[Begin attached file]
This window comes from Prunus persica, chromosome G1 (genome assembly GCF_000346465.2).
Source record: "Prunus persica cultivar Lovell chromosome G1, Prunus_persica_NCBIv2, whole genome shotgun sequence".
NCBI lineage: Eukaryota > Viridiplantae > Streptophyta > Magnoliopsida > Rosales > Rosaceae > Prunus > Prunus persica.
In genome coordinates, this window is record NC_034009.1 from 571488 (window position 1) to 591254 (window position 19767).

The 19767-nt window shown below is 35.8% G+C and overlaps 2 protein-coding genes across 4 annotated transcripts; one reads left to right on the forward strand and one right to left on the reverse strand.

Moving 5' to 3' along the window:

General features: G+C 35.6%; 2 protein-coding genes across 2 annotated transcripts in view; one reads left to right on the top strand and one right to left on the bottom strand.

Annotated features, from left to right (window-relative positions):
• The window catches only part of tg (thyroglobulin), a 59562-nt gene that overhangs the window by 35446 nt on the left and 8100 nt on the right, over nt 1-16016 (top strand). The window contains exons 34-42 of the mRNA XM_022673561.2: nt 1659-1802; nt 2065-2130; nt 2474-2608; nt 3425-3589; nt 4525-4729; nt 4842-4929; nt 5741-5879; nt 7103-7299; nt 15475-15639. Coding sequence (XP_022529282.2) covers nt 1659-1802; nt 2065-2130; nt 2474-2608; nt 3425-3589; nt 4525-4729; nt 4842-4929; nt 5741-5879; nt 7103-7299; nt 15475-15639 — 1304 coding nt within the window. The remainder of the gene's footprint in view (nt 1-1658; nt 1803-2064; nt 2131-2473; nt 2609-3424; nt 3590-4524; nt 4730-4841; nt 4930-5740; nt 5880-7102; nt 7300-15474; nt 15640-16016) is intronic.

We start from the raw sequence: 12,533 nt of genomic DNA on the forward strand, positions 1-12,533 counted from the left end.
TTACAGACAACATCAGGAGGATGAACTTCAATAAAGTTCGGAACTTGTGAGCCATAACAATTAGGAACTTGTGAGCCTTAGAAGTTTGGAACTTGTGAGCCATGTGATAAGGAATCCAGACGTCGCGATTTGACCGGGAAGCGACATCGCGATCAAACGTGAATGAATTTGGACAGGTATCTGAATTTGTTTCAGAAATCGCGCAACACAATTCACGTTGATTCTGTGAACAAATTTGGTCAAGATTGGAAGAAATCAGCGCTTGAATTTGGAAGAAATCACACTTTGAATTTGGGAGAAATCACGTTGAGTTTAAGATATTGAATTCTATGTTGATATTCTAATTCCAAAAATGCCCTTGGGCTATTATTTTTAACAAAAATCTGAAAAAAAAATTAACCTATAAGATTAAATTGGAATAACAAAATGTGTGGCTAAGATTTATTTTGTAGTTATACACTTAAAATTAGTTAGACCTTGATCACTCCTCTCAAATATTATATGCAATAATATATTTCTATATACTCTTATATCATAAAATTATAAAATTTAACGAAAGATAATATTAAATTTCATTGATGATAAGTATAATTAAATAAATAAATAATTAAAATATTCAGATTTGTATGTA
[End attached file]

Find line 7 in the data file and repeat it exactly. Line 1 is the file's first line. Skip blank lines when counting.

General features: G+C 35.6%; 2 protein-coding genes across 2 annotated transcripts in view; one reads left to right on the top strand and one right to left on the bottom strand.